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Do You Know About the Other Kind of Stroke?

May 05, 2023

Each year, more than 795,000 Americans experience a stroke. While the majority of those strokes are ischemic strokes, there’s another kind of stroke to be aware of, too.

Nearly 90% of all strokes are ischemic strokes, which occur when a blood vessel in the brain is blocked. But strokes can also be caused by a blood vessel that weakens and then bursts in the brain, which is known as a hemorrhagic stroke

Wondering what else you should know about this other kind of stroke? Read on to get the facts.

What a Stroke Is
You’ve probably heard about strokes, or you may even know someone who has experienced one, but do you truly understand what they are and how they happen?

Every 40 seconds, someone in the United States has a stroke. When a stroke occurs, it damages the brain in some way. That’s why stroke is a leading cause of death among Americans and the leading cause of disability.

The two types of stroke cause brain damage in different ways. When an ischemic stroke (also called an ischemic attack) occurs, a blood clot blocks the blood vessels to the brain. This blockage deprives the brain of oxygen and nutrients, which causes brain cells to die off. 

When a hemorrhagic stroke occurs, on the other hand, a blood vessel in the brain ruptures, causing a brain bleed. The excess blood in the brain puts pressure on the brain cells, which damages them.

Beyond these two types of stroke, there’s also a condition called a “mini-stroke,” or a transient ischemic attack. Focus on the word transient in that name. 

A mini-stroke is the same thing as an ischemic attack, but it is fleeting, so the blood clot displaces quickly and symptoms resolve within a few minutes. A mini-stroke can be a sign that a regular stroke may occur in the near future.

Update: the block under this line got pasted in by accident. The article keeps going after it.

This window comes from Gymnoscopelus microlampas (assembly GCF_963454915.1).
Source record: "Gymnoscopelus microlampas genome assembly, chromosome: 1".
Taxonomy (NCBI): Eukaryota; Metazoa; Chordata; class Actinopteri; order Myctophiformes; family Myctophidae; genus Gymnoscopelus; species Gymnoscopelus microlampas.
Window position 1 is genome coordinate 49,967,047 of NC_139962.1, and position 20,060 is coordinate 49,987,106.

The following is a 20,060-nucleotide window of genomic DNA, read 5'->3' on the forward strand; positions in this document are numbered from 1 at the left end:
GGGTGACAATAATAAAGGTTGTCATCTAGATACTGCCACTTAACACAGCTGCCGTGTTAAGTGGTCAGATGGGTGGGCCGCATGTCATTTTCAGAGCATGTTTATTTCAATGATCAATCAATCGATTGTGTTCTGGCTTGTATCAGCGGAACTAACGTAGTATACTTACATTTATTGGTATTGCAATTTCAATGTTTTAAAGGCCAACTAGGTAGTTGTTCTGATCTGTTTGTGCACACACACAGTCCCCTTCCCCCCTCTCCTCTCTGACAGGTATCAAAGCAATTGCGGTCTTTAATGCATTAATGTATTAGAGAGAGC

The Facts About Hemorrhagic Stroke
There are two types of hemorrhagic strokes—intracerebral, which is bleeding inside the brain, and subarachnoid, which is bleeding between the brain and its outer covering. 

When a blood vessel in the brain ruptures and bleeds in either space, brain cells in the surrounding area begin to die off. This can cause a number of symptoms, including:

  • Sudden confusion
  • Sudden difficulty seeing out of one or both eyes
  • Sudden difficulty speaking or understanding speech
  • Sudden numbness or weakness of the face, arm, or leg, particularly on one side
  • Sudden severe headache with no known cause
  • Sudden difficulty walking or a loss of balance

You’ll note that each of the symptoms includes the word “sudden” at the beginning. That’s because strokes typically strike fast—and your reaction needs to be just as fast.

When a stroke occurs, immediate treatment is needed to limit brain damage. If a hemorrhagic stroke is suspected, the emergency medical team will first look to determine what’s causing the bleeding in the brain. Once the source is uncovered, they’ll take action to control the bleeding, including surgery in some cases.

If someone you know experiences any of the signs of stroke outlined above, call 911 to have him or her transported to the hospital. This is a better option than driving someone to the hospital since emergency medical treatment can begin in the ambulance.

Preventing Hemorrhagic Stroke
While there’s no foolproof way to prevent either ischemic strokes or hemorrhagic strokes, you can take steps to lower your risk

The best way to prevent a stroke is to live a healthy lifestyle. Aim to exercise for at least 150 minutes each week, eat a healthy diet, find effective ways to manage stress, get to and maintain a healthy weight, and limit your alcohol consumption.

There are also two other steps you can take that are particularly important when it comes to preventing hemorrhagic stroke—manage any chronic conditions you have and don’t smoke.

This type of stroke is often related to high blood pressure, so if you’ve been diagnosed with elevated blood pressure, do what you can to lower it. When your blood pressure is high, blood is hitting your artery walls forcefully, which damages them over time. This damage can weaken the blood vessels in the brain, leading to ruptures that cause hemorrhagic stroke.

Smoking also damages those blood vessels. The chemicals in cigarette smoke cause the blood vessel walls to swell and become inflamed. If you smoke, talk with your medical provider about options for helping you quit. 

Because not all strokes can be prevented, it’s important to know the symptoms of stroke and what to do when they occur. 

To help you remember, think of the acronym FAST—if a person has any drooping or weakness in the face, can’t successfully lift up his or her arm, or has difficulties with speech, it’s time to seek emergency medical attention. This easy little acronym can be lifesaving.

If a stroke affects you or a loved one, you need the peace of mind of knowing expert stroke care is available close to home. You can find that care at the West Tennessee Neuroscience & Spine Center.